Intellectual merit: There is extraordinary genomic diversity across all domains of life, yet little is understood about the evolutionary processes that shape genome structure and function. The mitochondrial genomes of plants are remarkable among eukaryotes: they are extremely large and highly recombinogenic, their nucleotide sequences evolve very slowly, their genes are intron-rich and occasionally undergo horizontal gene transfer (HGT), and their transcripts experience numerous modifications due to RNA editing. In contrast to most plants, the mitochondrial genomes from species in genus Plantago (Plantaginaceae; Lamiales) exhibit drastic deviations in structure and content including highly elevated substitution rates, unprecedented reductions in intron and RNA editing content, and increased susceptibility to HGT. These events have occurred within the last few million years, providing a rare opportunity to trace their evolution and to evaluate their effects on genome structure and function over a short evolutionary timescale. A comparative genomics study will be performed within the Plantaginaceae, and in comparison to other plants, to reveal the full diversity in substitution rates, intron content, edit site content, and HGT across the family. This project will provide greater understanding of the causes and consequences of the unusual evolutionary trends in Plantago mitochondria, and these results should provide significant insight into the evolution of genome structure and content in all living organisms.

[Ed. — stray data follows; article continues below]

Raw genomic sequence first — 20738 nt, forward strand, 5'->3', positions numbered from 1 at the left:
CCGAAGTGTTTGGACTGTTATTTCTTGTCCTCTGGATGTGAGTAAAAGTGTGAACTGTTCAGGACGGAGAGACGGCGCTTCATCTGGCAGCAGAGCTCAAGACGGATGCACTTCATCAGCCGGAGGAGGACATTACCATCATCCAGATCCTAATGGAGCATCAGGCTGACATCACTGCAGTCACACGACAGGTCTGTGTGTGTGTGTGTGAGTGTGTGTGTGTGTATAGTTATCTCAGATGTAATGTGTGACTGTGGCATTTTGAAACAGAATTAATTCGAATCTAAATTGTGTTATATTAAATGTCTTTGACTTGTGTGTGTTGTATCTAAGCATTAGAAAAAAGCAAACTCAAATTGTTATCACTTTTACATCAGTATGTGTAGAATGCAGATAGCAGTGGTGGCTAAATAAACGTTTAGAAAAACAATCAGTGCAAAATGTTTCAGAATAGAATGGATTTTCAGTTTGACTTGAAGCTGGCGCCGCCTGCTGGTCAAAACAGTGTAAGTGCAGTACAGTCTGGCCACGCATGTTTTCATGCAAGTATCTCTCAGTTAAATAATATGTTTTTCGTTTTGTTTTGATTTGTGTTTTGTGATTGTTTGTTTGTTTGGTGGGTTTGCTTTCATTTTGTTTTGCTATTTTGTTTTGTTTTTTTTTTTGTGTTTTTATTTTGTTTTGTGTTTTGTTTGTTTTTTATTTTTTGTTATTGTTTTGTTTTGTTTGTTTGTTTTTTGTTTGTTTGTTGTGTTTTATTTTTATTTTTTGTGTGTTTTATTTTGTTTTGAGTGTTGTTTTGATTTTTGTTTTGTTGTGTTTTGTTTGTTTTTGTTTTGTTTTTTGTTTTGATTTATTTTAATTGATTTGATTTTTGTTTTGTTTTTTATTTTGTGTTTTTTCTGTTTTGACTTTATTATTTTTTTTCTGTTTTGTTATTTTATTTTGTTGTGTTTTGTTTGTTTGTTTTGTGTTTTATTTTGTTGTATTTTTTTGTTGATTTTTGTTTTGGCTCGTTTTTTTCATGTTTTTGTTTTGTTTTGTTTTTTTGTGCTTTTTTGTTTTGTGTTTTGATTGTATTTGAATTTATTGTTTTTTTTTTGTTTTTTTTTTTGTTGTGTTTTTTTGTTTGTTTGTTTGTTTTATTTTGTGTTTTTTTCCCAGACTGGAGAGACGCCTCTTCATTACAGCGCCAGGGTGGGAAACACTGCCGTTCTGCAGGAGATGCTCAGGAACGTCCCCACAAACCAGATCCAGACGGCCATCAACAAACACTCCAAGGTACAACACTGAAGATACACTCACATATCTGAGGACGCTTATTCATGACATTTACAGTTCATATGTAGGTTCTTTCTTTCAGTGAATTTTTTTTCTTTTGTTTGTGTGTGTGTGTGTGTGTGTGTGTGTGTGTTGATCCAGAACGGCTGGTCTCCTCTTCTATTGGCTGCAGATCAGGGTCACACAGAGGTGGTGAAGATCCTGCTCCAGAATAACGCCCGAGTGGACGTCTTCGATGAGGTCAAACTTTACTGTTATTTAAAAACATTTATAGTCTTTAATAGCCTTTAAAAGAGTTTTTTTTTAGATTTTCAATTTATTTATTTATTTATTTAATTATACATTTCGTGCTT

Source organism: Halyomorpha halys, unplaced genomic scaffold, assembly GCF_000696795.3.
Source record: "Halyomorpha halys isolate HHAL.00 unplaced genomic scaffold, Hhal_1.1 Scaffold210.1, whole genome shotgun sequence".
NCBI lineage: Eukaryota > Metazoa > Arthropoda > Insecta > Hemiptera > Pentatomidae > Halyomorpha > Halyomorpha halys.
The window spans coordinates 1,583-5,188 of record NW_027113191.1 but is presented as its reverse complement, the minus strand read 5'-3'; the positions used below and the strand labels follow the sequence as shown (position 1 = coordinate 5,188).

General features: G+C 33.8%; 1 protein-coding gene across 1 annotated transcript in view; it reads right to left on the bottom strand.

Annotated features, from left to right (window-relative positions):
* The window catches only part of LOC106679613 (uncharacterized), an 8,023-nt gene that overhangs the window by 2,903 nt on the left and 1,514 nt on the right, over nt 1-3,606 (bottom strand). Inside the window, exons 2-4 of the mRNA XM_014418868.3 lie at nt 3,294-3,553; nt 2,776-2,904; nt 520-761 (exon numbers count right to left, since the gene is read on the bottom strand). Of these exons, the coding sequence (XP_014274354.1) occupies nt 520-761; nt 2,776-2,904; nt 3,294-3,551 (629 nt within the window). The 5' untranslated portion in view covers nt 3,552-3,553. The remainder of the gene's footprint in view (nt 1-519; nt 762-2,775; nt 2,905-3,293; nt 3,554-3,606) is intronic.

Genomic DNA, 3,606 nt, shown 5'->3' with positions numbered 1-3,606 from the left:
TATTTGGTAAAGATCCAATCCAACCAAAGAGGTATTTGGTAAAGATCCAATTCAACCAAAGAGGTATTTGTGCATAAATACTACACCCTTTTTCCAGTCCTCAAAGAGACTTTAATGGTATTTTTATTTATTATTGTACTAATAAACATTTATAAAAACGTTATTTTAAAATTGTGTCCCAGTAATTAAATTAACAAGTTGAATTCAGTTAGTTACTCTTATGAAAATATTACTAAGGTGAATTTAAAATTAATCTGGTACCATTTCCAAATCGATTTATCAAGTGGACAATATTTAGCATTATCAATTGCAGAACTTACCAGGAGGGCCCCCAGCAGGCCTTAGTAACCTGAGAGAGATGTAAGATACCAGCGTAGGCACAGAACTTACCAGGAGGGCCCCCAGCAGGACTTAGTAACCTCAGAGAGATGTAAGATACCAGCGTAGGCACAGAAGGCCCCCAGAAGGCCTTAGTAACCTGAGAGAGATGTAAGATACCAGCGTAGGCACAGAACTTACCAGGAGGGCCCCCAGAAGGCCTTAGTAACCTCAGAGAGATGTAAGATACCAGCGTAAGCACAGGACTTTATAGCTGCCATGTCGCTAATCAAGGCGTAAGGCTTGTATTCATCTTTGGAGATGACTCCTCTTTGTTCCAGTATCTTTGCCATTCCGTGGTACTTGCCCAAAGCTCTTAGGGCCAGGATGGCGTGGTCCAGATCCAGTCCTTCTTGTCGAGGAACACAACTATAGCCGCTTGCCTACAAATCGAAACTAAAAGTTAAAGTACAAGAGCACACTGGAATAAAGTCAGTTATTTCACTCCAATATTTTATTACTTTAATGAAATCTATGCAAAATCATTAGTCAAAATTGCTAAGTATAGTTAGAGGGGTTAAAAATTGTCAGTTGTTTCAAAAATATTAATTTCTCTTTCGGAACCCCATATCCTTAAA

Broader impacts: The PI is committed to training scientists of all backgrounds and skill levels including women, minorities, and rural students from the high school to the postgraduate level. This project will involve high school students, who will participate through a summer research experience. In addition, research training will be provided for undergraduates, a graduate student, and a postdoctoral researcher. A foreign student exchange program will provide opportunities for US students to do international field work and for international students to visit the PI's lab to learn molecular techniques. Results of the project will be widely disseminated through journal publications, in presentations at national and international conferences, and as part of a series of public presentations at the University of Nebraska State Museum.